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Watson drives Australia onto front foot

Australia start first day of final Test strongly with Shane Watson hitting huge innings as England struggle at The Oval.

Last Modified: 21 Aug 2013 19:03
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Watson restored some batting pride at The Oval with 176 runs to the cause [GALLO/GETTY]

Shane Watson's magnificent 176 put Australia in command at 307 for four on the first day of the fifth and final Ashes Test against England at The Oval on Wednesday.

The powerful right-hander started out all guns blazing and, after being struck on the head by a Stuart Broad bouncer, he dug in to post his highest Test score and share a fourth-wicket partnership of 145 with Steve Smith.

"It was a big relief to get to three figures, there's no doubt about that," Watson told a news conference.

"For me the important thing was to bat for a long period of time and I have been working very hard to be able to do that." 

First day scorecard

Australia first innings   

C.Rogers c Trott b Swann 23
D.Warner c Prior b Anderson 6
S.Watson c Pietersen b Broad 176
M.Clarke b Anderson 7
S.Smith not out 66
P.Siddle not out 18
Extras (lb-6 nb-5) 11
Total (for four wickets, 90 overs) 307

Fall: 1-11 2-118 3-144 4-289

Bowling: Anderson 18-3-52-2, Broad 19-3-73-1 (4nb), Swann 30-4-71-1, Woakes 15-5-52-0, Kerrigan 8-0-53-0 (1nb)

 

England, seeking to win a home Ashes series 4-0 for the first time, endured a gruelling day in the field after handing shock debuts to all-rounder Chris Woakes and left-arm spinner Simon Kerrigan who conceded 53 runs in eight nervous overs.

"It was a tough day for us but I thought we stuck to our task as a bowling group pretty well," England fast bowler James Anderson said after becoming his country's second-highest Test wicket-taker.

"Watson played out of his skin and made it very difficult to bowl at him but we've had tough days in the series before and clawed our way back."

Michael Clarke unsurprisingly chose to bat first after winning the toss on a good pitch.

However, England had an early breakthrough when David Warner played a loose shot outside off-stump to James Anderson and was caught behind for six.

But with England's bowlers failing to gain much movement, Watson, hitting through the line with confidence, was 80 not out at lunch.

Chris Rogers, who helped Watson add 107, then fell for 23 when he edged off-spinner Graeme Swann to Jonathan Trott at slip.

Watson, on 91, was struck on the side of his head unprotected by his helmet, after he took his eye off a Stuart Broad bouncer.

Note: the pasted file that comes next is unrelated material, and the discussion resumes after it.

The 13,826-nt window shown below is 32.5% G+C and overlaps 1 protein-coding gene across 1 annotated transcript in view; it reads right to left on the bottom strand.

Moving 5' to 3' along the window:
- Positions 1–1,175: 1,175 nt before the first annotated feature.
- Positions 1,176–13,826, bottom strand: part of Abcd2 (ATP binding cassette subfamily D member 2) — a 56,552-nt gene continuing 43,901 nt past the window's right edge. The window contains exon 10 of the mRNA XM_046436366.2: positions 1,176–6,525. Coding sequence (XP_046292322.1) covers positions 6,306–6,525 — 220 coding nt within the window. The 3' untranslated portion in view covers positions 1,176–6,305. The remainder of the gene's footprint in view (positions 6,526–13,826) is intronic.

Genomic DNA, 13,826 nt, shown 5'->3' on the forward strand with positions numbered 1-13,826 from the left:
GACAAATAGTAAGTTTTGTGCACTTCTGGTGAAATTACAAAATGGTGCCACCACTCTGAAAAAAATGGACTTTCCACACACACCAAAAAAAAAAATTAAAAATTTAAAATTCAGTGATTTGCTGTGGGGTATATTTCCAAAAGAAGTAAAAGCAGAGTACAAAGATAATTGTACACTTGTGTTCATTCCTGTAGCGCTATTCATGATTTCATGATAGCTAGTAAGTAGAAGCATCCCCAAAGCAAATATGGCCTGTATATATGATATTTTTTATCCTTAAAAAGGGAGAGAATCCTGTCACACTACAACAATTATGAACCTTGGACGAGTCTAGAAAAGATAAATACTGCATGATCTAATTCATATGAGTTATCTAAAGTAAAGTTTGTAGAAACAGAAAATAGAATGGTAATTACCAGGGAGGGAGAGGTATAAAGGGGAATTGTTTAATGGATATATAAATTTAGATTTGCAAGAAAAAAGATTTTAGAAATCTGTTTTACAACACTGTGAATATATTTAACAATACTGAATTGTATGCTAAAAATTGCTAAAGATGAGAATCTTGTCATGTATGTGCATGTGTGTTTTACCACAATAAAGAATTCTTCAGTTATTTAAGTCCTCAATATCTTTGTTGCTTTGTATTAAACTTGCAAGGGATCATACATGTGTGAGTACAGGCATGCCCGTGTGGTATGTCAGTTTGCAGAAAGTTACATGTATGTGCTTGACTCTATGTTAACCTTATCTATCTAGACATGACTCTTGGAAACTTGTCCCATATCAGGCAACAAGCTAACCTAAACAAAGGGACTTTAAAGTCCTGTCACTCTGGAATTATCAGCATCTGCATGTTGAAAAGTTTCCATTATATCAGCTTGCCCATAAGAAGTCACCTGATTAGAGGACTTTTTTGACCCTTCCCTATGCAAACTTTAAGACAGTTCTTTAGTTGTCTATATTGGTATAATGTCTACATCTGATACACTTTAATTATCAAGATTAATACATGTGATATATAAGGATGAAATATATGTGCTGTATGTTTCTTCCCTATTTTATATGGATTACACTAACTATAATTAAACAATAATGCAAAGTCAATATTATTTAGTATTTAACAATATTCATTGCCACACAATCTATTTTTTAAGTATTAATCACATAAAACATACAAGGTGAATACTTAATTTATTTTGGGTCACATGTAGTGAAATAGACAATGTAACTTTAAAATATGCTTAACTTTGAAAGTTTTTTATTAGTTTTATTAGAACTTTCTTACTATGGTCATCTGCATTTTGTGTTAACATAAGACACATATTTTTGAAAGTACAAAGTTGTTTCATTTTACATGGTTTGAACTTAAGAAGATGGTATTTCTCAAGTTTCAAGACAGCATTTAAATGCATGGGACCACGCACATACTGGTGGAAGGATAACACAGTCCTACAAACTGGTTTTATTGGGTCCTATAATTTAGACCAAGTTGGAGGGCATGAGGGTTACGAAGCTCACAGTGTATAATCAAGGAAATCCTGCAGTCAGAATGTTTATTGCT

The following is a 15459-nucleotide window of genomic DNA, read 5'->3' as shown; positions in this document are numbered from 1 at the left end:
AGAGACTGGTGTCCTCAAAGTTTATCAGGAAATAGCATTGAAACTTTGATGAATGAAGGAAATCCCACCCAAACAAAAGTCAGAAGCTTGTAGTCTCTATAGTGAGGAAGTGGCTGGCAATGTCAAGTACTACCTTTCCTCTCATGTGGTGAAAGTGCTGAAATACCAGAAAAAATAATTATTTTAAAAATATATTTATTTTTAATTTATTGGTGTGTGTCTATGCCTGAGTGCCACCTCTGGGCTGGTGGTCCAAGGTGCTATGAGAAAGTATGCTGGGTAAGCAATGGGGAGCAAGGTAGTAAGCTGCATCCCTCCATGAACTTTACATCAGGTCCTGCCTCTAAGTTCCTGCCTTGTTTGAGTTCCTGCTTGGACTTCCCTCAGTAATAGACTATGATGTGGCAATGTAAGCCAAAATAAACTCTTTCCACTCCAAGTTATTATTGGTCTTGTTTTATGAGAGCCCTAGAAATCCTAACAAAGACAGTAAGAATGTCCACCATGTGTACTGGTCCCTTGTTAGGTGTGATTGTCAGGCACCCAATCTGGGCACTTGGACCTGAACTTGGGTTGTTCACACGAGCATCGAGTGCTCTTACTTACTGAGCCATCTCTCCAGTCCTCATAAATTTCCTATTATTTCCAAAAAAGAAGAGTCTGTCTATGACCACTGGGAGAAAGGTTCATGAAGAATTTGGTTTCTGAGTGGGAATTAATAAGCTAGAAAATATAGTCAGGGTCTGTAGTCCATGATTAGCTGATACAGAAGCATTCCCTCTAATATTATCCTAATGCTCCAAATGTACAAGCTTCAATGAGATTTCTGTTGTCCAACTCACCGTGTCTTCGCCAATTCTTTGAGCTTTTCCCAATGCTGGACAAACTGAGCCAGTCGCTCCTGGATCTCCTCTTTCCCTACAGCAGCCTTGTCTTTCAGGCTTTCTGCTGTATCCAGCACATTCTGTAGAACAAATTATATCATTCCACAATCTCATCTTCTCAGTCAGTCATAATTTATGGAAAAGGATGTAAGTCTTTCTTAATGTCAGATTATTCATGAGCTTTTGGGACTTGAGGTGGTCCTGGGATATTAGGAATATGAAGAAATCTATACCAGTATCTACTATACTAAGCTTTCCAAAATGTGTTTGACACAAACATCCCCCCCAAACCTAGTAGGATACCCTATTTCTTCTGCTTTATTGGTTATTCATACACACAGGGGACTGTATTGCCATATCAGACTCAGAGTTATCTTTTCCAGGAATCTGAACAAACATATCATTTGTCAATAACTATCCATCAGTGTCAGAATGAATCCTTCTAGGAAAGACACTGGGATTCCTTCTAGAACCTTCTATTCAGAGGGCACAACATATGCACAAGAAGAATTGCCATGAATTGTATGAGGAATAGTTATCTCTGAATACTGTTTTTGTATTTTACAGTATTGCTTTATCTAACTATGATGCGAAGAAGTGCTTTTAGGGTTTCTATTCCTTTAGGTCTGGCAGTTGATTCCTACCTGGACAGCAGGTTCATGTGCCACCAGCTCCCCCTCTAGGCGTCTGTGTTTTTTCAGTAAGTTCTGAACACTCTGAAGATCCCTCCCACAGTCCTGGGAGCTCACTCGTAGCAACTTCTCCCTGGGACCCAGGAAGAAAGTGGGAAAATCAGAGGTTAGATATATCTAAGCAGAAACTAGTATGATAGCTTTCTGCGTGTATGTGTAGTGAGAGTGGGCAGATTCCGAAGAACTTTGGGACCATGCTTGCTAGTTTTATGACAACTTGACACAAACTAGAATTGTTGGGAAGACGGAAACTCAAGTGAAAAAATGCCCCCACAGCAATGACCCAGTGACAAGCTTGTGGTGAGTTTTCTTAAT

Anderson then captured the prize wicket of Clarke, bowled off the pad for seven, with the Lancashire paceman's 326th Test wicket moving him past Bob Willis and into sole possession of second place on England's all-time list of leading Test wicket-takers behind Ian Botham (383).

Nervy nineties

Watson, who batted on after his painful blow, spent 41 minutes in the 90s before driving Anderson to complete a hundred in a mere 114 balls.

However, he should have been out on 104 when he edged Anderson only for England captain Alastair Cook to drop a seemingly simple catch at first slip.

Kerrigan's difficult day continued when he was called for a no-ball as a result of a dangerous head-high full-toss smashed to the boundary by Smith, who went on to make a 113-ball 50 featuring five fours and a six.

Late on, Woakes thought he had a maiden Test wicket when Watson missed an attempted pull and was given out lbw on 166.

But Watson challenged Kumar Dharmasena's call and, after the Decision Review System indicated the ball would have cleared the stumps, the Sri Lankan umpire reversed his original verdict.

Watson, though, was out when a powerful hook off a Broad bouncer was brilliantly caught by Kevin Pietersen, running round at deep backward square leg, to end a near six-hour innings of 247 balls with 25 fours and a six.

Both teams made changes following England's 74-run fourth Test win at Chester-le-Street, with the hosts missing injured all-rounder Tim Bresnan and dropping out-of-form batsman Jonny Bairstow.

Australia, looking for their first win in nine Tests, gave a debut to all-rounder James Faulkner and recalled Mitchell Starc after they dropped batsman Usman Khawaja and paceman Jackson Bird.

712

Source:
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